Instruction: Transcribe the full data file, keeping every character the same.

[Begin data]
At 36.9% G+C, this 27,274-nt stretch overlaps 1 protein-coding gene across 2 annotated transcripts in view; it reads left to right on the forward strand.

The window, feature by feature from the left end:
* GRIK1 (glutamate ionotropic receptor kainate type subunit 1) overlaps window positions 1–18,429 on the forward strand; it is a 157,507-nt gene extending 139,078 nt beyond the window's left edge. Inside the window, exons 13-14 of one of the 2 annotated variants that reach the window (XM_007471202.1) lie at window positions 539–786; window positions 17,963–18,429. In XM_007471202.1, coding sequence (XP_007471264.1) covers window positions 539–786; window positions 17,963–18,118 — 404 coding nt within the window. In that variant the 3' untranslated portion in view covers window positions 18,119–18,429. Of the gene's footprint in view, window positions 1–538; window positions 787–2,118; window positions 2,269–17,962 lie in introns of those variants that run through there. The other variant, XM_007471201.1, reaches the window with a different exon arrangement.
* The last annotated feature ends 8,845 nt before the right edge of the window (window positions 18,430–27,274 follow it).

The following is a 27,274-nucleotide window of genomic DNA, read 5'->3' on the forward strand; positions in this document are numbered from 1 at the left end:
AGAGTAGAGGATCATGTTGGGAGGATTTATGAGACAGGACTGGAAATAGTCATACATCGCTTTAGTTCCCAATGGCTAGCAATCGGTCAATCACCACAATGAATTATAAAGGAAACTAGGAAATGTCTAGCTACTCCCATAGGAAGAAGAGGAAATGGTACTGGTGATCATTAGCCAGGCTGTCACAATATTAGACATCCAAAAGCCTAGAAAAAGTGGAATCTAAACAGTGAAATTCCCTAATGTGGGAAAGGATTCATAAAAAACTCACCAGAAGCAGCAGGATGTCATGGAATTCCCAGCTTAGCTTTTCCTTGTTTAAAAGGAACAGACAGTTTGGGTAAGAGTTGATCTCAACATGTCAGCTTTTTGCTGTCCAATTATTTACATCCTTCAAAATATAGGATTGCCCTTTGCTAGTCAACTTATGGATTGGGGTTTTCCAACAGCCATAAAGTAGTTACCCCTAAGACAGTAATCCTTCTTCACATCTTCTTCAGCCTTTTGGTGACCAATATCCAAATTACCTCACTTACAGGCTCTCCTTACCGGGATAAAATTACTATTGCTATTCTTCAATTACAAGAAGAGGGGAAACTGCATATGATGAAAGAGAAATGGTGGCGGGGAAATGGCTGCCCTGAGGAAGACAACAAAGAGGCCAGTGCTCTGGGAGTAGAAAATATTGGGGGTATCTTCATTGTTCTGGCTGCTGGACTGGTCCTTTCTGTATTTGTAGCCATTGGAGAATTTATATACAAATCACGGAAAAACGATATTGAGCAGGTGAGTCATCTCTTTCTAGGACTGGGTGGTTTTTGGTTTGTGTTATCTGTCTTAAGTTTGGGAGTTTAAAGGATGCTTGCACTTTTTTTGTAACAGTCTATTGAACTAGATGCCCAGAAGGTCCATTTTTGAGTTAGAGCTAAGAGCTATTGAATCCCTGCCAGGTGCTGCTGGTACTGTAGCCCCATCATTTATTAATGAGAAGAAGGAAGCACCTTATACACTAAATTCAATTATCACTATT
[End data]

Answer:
At 36.9% G+C, this 27,274-nt stretch overlaps 1 protein-coding gene across 2 annotated transcripts in view; it reads left to right on the forward strand.

The window, feature by feature from the left end:
* GRIK1 (glutamate ionotropic receptor kainate type subunit 1) overlaps window positions 1–18,429 on the forward strand; it is a 157,507-nt gene extending 139,078 nt beyond the window's left edge. Inside the window, exons 13-14 of one of the 2 annotated variants that reach the window (XM_007471202.1) lie at window positions 539–786; window positions 17,963–18,429. In XM_007471202.1, coding sequence (XP_007471264.1) covers window positions 539–786; window positions 17,963–18,118 — 404 coding nt within the window. In that variant the 3' untranslated portion in view covers window positions 18,119–18,429. Of the gene's footprint in view, window positions 1–538; window positions 787–2,118; window positions 2,269–17,962 lie in introns of those variants that run through there. The other variant, XM_007471201.1, reaches the window with a different exon arrangement.
* The last annotated feature ends 8,845 nt before the right edge of the window (window positions 18,430–27,274 follow it).

The following is a 27,274-nucleotide window of genomic DNA, read 5'->3' on the forward strand; positions in this document are numbered from 1 at the left end:
AGAGTAGAGGATCATGTTGGGAGGATTTATGAGACAGGACTGGAAATAGTCATACATCGCTTTAGTTCCCAATGGCTAGCAATCGGTCAATCACCACAATGAATTATAAAGGAAACTAGGAAATGTCTAGCTACTCCCATAGGAAGAAGAGGAAATGGTACTGGTGATCATTAGCCAGGCTGTCACAATATTAGACATCCAAAAGCCTAGAAAAAGTGGAATCTAAACAGTGAAATTCCCTAATGTGGGAAAGGATTCATAAAAAACTCACCAGAAGCAGCAGGATGTCATGGAATTCCCAGCTTAGCTTTTCCTTGTTTAAAAGGAACAGACAGTTTGGGTAAGAGTTGATCTCAACATGTCAGCTTTTTGCTGTCCAATTATTTACATCCTTCAAAATATAGGATTGCCCTTTGCTAGTCAACTTATGGATTGGGGTTTTCCAACAGCCATAAAGTAGTTACCCCTAAGACAGTAATCCTTCTTCACATCTTCTTCAGCCTTTTGGTGACCAATATCCAAATTACCTCACTTACAGGCTCTCCTTACCGGGATAAAATTACTATTGCTATTCTTCAATTACAAGAAGAGGGGAAACTGCATATGATGAAAGAGAAATGGTGGCGGGGAAATGGCTGCCCTGAGGAAGACAACAAAGAGGCCAGTGCTCTGGGAGTAGAAAATATTGGGGGTATCTTCATTGTTCTGGCTGCTGGACTGGTCCTTTCTGTATTTGTAGCCATTGGAGAATTTATATACAAATCACGGAAAAACGATATTGAGCAGGTGAGTCATCTCTTTCTAGGACTGGGTGGTTTTTGGTTTGTGTTATCTGTCTTAAGTTTGGGAGTTTAAAGGATGCTTGCACTTTTTTTGTAACAGTCTATTGAACTAGATGCCCAGAAGGTCCATTTTTGAGTTAGAGCTAAGAGCTATTGAATCCCTGCCAGGTGCTGCTGGTACTGTAGCCCCATCATTTATTAATGAGAAGAAGGAAGCACCTTATACACTAAATTCAATTATCACTATT